Legal consequences of tax difference
Similarly to the above, the problem is also the lack of information for companies that are not classified as reliable taxpayers due to the failure to meet the condition related to the amount of the tax difference or default fine in comparison to their tax performance assessed for the current year.
There is at least one thing that the managers and accountants of these companies can reliably determine, namely the amount of the tax difference or default fine imposed on them during the monitoring period. It is not certain, however, that they are able to determine the amount of their tax performance for the current year. And this figure may be decisive in the case of micro and small companies, in particular.
It is easy to see that for a company whose tax performance is HUF 10 million, the 1 percent rule allows no more than HUF 100 000 in default fines, which is not an excessively high fine in the current practice. The same 1 percent condition allows the imposition of several tens of millions of default fines for a high tax performance company, e.g. one of the key taxpayers, without threatening the company's reliable taxpayer status.
And sticking to the subject of key taxpayers, it is interesting to note that even though the concept of "tax performance" is defined in the Act on the Rules of Taxation, so far the true significance did not lie in this statutory definition, but rather in the tax performance calculation method used for identifying key taxpayers and companies with the highest tax performance which is provided for in a decree. Unfortunately, the two methods are not equivalent as they yield different results for tax performance. For the time being, it is unknown which tax performance calculation method will be applied by NAV for taxpayer classification. However, in the future, this will only have a bearing on reliable taxpayer classification.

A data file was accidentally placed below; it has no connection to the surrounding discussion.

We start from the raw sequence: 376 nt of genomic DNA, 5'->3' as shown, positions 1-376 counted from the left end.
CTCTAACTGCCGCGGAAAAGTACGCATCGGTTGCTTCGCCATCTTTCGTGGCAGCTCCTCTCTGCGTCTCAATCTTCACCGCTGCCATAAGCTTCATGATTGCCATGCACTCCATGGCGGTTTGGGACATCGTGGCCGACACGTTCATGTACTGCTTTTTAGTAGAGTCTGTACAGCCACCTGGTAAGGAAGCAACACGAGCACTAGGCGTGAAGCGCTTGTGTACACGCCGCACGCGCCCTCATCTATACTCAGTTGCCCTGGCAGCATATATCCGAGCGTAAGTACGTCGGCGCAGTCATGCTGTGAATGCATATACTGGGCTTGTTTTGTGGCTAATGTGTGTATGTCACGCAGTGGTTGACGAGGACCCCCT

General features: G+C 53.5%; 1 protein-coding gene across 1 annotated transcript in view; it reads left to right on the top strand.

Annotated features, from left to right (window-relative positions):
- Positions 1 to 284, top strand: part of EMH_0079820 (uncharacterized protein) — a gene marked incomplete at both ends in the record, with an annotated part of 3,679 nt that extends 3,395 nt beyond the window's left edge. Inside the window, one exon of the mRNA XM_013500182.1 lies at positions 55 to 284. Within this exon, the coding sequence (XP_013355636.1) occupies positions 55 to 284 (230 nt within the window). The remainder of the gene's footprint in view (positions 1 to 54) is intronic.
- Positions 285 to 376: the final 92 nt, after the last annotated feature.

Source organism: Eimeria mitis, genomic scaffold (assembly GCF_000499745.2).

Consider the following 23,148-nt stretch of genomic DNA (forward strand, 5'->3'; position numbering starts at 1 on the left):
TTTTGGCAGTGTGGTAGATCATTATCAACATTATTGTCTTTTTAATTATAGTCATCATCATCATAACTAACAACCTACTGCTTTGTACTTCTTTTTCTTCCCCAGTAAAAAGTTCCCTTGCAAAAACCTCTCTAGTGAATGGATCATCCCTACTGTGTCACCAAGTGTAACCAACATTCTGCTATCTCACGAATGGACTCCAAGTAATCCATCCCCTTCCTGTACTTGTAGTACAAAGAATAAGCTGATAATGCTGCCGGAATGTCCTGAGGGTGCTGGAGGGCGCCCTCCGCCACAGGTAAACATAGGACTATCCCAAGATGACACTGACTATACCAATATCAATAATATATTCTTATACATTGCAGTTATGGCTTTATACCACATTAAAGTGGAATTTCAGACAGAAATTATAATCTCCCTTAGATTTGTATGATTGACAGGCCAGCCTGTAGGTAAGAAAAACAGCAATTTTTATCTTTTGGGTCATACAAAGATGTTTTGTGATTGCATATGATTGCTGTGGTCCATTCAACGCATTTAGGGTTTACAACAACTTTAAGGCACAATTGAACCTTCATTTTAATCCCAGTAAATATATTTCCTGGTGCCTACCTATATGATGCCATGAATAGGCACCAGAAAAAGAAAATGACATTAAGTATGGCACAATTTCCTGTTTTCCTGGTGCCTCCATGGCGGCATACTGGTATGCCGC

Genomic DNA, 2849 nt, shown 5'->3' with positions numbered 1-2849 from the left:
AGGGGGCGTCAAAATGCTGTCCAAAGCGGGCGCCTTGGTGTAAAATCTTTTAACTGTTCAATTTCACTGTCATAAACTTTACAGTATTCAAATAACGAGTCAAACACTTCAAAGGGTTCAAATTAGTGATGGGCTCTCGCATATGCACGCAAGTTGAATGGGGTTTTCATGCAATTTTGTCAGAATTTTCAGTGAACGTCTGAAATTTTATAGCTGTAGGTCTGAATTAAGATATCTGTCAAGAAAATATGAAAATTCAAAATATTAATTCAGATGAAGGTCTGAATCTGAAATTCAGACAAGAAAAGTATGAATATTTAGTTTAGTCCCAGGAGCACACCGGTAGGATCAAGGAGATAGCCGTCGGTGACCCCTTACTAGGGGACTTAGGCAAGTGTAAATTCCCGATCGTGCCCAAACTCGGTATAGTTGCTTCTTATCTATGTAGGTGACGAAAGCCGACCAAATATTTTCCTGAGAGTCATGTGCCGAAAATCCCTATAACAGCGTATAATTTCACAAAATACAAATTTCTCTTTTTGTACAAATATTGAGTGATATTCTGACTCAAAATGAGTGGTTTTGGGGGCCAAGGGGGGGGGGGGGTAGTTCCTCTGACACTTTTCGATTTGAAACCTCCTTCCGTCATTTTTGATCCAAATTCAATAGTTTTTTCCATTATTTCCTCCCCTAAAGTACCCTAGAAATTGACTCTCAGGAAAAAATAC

According to the Bill submitted last week, starting from 1 July 2016, those companies will be classified as risky taxpayers in the case of which the total amount of tax differences assessed in the year of classification and in the preceding five years and the amount of default fines falling due in the 2 years preceding the year of classification exceeds 70 percent of the company's tax performance for the current year.
Although it will be an important amendment from 1 July 2016 in respect of the condition of reliable and risky taxpayer classification associated with the amount of the tax difference that the total amount of the tax difference assessed in favour of the taxpayer will be deducted from the total amount of the tax difference assessed against the taxpayer, yet it does not remedy the deficiency that companies will not be able to calculate the amount of their tax performance for the current year themselves.
This, however, may pose a problem for all companies, irrespective of their classification as taxpayers, as the amount of the tax difference assessed and the default fine imposed against the company may be a decisive factor for any company going forward.
Therefore, it would be a most welcome development if NAV publicly announced the calculation method for determining the tax performance of companies because without this all companies will be forced to file an objection against the tax performance calculation leading to its taxpayer classification or the absence thereof individually, even if – as a result of such objection – it becomes clear that NAV has been right in the classification.